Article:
In a YouTube video, Moloney’s got some strange stories about living posh and the usual vague claims about racists burning down his stuff, which drew him approbation and likely big funding –funny, how unsolved fires and unsubstantiated accusations so frequently turn into cha-ching for America-hating faux humanists.
I also wonder how many of the people who gave him cash knew about the $2 million in extracurricular Brinks fundraising found in his safe, or the “foot found on Lake Ontario,” the “partially clad torso” in Cape Vincent, or the gym shorts of said torso tied to the New York Athletic Club and now confirmed to be associated with the disappearance of the robbery money not found in Molony’s possession.
Moloney “[s]ays proudly that he worked with Robert Collier and other Black Panthers, and that he met with Yasser Arafat,” though the Times plays a bit coy with that last bit. I wonder if he’s won any awards from PEN yet. Probably has to raise his body count first.
Or, start rhyming.
Patrick Moloney tried to get a pardon from President Clinton in 1998. It didn’t work out. But it’s pretty clear the New York Times has just added him to their recent pin-ups for pardons. Grounds for inclusion appear to consist primarily of loathing America, succoring terrorists, and/or just being one.
Garden variety felonious sad-sacks, take notice: assume a radical political identity immediately — or, you need not apply.
Occupy Protesters are laying the groundwork to create chaos in Tampa during the Republican National Convention in August.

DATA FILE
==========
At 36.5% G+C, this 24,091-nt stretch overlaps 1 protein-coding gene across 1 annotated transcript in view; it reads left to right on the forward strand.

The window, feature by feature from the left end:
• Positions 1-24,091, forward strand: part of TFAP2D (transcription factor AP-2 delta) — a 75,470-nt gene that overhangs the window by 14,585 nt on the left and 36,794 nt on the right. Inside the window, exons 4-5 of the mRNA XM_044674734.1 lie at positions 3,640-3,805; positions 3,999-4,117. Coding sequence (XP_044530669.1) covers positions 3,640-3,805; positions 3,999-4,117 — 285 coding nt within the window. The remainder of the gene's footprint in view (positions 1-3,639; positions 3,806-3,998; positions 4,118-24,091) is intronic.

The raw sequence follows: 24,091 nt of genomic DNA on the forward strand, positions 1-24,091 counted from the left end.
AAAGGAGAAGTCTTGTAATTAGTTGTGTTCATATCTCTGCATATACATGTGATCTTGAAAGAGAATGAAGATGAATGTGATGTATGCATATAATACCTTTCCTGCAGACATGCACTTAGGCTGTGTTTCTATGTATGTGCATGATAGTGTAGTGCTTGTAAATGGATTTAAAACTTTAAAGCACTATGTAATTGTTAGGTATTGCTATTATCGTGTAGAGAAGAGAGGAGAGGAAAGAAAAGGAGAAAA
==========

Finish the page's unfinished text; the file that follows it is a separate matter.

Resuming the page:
Tampa residents need to be aware of the ways these professional activists are costing us money. Frivolous confrontations and false accusations against the police are just the first items on the price tag for their planned temper tantrum. I hope the city and the county show the gumption to send the bill to these activists. The Occupiers are raising plenty of money: the fact that they’re keeping their books like some money-laundering pizzaria shouldn’t let them off the dough hook (I can say this because I once worked at a money-laundering pizzaria). Elected officials owe it to taxpayers to sue the non-profit entities through which these protesters are collecting donations.
They aren’t the least bit hard to find.
In Tampa, the first wasteful Occupy courtroom confrontation involves activists Alicia Dion and Kevin Flynn. Flynn and Dion claim that they weren’t given “adequate notice” before being removed from a park where they were trespassing, and they also claim that the signs stating park hours weren’t clear to them.
Essentially, their legal argument boils down to insisting that they are irresponsible and incompetent. Their defense to a trespassing charge is that they’re not good at understanding time or reading signage.
I’ll give them that. It’s actually a perfect expression of the types of complaints fueling the Occupy Movement. Any parent of a two-year old knows this look:
Dion and Flynn: Watch out, here comes the howling!
But there’s a less funny side to the antics of the professional activist class. Two deliberate strategies guide this and all other Occupy actions:
Dion and Flynn were part of a planned assault on the taxpayers of Hillsborough County and false accusations against the police. They lied in court when they said they didn’t have adequate notice for clearing out of the park, and they lied about the police’s actions: